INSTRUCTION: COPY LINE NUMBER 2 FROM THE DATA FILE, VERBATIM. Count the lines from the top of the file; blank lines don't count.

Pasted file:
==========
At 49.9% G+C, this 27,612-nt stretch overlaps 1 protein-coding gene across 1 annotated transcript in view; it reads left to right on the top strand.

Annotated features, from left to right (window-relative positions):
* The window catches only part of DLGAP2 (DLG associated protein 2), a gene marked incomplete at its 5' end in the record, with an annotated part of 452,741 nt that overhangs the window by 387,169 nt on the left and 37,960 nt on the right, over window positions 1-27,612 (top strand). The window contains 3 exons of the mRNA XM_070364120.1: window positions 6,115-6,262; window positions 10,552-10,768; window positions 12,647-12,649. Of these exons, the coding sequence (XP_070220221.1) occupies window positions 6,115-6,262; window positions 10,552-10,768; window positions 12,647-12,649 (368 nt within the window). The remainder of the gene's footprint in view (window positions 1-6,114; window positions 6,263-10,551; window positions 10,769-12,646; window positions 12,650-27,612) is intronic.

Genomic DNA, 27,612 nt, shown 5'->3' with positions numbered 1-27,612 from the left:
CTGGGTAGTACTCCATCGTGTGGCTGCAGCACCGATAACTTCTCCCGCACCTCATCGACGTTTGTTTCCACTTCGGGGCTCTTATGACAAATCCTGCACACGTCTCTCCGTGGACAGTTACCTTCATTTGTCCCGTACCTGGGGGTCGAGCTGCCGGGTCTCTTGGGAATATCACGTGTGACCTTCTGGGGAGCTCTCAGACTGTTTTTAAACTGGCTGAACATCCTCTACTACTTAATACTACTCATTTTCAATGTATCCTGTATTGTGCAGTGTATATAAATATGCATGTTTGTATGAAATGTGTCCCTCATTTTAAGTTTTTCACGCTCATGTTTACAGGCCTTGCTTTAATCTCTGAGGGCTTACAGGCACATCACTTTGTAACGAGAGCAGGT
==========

Annotated features, from left to right (window-relative positions):